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quired the general assembly, and also the council of State, to imitate and follow the policy of the form of government, laws, customs, and manner of trial, and other administration of justice used in the realm of England as near as may be." Although this form of government was shortly after overthrown by a process of "quo warranto" (1624), it was reestablished in nearly the same form by Charles I.; and the Revolution of 1688 found the colony, "if not in the practical possession of liberty, at least with forms of government well calculated silently to cherish its spirit." *

The course of public opinion in Virginia is strongly marked by two circumstances in the legislation of that colony-the supremacy of the Church of England, and the strictness of entails.

By one of the earliest Acts of the colonial legislature, the Church of England was established, "and its doctrines and discipline were strictly enforced." The clergy "were amply provided for by glebes and tithes," and "the * Story, § 49.

performance of parochial duties peremptorily required." "The first law allowing toleration to Protestant dissenters was passed in the year 1699;" but, subject to this, "the Church of England seems to have maintained an exclusive supremacy down to the period of the American Revolution."*

With regard to entails, an Act was passed in the colony in 1705, to prevent their being barred by the ordinary process of fine or recovery, and requiring "a special Act of the legislature in each particular case." Though subsequently modified so as to exclude small estates under 2007. in value, the general law remained in force to the period of the Revolution; and, "in this respect, the zeal of the colony to secure entails and perpetuate inheritances in the same family outstripped that of the parent country."

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Massachusetts obtained from William and Mary, in the year 1691, the Charter, under which its government was conducted down to the time of the Revolution. The charter is

* § 50.

described by Story as containing a liberal grant of authority to the province, and a reasonable reservation of the royal prerogative.

The principle of popular freedom had already taken deep root in Massachusetts, and in the other New England colonies which were by this charter incorporated with it. There are few events in history more striking and eventful than the landing of the small band of refugees from religious persecution—" the Pilgrim Fathers," on the bleak and forbidding shores of Cape Cod, in the winter of 1620, and their first act, their drawing up and signing their simple and voluntary compact of government. By this instrument they covenant and combine themselves together into a civil body politic, for the better ordering, and preservation, and furtherance," of the ends. they had in view,-namely, the founding of a colony "for the glory of God, and the advancement of the Christian faith, and the honour of their king and country." And although they subsequently applied for and obtained from the Plymouth Company in Eng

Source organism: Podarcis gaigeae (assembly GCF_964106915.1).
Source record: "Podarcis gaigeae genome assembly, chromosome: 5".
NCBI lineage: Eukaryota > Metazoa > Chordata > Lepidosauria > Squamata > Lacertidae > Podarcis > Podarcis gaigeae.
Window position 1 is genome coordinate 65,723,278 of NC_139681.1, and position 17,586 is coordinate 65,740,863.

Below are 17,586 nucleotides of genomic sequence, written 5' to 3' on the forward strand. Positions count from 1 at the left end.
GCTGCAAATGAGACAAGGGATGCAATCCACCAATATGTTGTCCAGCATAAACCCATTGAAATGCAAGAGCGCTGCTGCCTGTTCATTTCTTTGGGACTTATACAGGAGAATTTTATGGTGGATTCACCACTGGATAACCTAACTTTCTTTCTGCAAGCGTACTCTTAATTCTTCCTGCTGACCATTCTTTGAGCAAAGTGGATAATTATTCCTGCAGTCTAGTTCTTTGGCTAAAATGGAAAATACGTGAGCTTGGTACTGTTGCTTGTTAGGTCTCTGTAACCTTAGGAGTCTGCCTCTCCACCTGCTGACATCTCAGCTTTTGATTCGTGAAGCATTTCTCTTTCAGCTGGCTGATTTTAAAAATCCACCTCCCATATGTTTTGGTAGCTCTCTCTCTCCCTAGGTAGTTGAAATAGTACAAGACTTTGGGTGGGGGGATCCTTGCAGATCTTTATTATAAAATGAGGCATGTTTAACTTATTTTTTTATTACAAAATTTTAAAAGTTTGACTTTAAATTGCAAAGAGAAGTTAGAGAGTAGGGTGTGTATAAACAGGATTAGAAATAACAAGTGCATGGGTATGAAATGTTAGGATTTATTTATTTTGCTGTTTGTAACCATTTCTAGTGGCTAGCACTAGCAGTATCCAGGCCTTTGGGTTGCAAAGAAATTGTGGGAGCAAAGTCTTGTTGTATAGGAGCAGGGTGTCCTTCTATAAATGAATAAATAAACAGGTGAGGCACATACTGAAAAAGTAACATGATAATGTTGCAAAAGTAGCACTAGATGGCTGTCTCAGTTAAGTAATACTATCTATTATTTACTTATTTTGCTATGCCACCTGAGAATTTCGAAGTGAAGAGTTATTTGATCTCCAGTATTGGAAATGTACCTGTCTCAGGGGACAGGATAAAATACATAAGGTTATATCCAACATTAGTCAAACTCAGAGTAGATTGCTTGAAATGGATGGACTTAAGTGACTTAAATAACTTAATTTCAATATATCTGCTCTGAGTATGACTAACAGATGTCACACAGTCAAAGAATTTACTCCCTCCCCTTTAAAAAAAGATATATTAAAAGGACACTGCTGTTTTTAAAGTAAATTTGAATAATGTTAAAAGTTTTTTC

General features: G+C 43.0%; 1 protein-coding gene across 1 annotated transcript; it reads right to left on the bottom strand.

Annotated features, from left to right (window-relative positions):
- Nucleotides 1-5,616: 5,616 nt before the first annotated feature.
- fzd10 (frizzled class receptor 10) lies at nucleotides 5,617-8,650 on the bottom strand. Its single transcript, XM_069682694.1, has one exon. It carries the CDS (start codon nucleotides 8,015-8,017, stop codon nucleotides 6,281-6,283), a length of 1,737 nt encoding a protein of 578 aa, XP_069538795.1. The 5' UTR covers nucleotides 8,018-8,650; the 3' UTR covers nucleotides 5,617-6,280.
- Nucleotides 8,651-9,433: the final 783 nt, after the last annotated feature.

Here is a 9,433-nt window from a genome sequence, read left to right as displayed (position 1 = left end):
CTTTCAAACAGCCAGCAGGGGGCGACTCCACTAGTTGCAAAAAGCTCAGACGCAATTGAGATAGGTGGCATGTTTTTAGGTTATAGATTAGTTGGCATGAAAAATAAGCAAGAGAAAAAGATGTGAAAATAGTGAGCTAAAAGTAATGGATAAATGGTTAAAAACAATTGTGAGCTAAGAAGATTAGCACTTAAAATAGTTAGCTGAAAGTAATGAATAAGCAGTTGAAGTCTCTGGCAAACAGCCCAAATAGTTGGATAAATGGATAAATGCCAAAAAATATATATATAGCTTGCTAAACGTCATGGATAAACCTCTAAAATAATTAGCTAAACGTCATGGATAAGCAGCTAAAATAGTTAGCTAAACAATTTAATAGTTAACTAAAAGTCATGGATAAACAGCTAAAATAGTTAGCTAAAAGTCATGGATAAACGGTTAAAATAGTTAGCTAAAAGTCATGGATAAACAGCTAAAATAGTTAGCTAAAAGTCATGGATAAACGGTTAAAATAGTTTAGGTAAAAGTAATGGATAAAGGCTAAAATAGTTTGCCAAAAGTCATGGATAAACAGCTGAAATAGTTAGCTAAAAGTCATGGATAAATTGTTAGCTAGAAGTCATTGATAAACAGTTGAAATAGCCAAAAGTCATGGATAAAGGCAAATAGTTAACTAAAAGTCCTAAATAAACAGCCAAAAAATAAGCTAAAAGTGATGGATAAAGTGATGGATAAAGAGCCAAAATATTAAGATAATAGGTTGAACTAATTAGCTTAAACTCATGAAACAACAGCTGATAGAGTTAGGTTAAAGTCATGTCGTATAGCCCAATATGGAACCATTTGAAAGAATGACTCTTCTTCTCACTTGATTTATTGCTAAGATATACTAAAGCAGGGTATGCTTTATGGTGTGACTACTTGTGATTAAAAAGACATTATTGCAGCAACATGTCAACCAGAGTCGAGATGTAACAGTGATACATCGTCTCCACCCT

land, such power as that company could give, to confirm their legislation, yet they never received any powers from the Crown itself, but continued to exercise, under their original compact, "the most plenary executive, legislative, and judicial authority," until they were incorporated with the province of Massachusetts by the charter above mentioned, in 1691. In a similar spirit the company that obtained from Charles I. the Charter of 1628, constituting them a body-politic, under the title of "The Governor and Company of Massachusetts Bay, in New England," (in continuation of the Charter of 1620, to "The council established at Plymouth, in the county of Devon, for the planting, ruling, ordering, and governing of New England, in America,") first took the bold step of transferring themselves and their charter to the territory granted to them, and next proceeded to extend their acts far beyond the expressed powers of government granted by that charter, which they would not admit as “furnishing any limit to them upon the freest exercise of legislative, executive, or

judicial functions."


They did not view it as creating an English corporation under the narrow construction of the common law, but as affording the means of founding a broad political government, subject to the Crown of England, but yet enjoying many exclusive privileges."

The Charter of 1691 strengthened this union of free legislative action with the reasonable prerogatives of the Crown. "It reserved to the Crown the appointment of the governor, lieutenant-governor, and secretary of the province;" and "provided for the appointment of twenty-eight councillors, who were chosen by the general court." This general court was to consist of "the governor and council for the time being, and of such representatives being freeholders as should be annually elected by the freeholders of each town, who possessed a freehold of forty shillings annual value, or other estate to the value of forty pounds." "Each town was entitled to two representatives," subject to alterations in

* §§ 65. 67.

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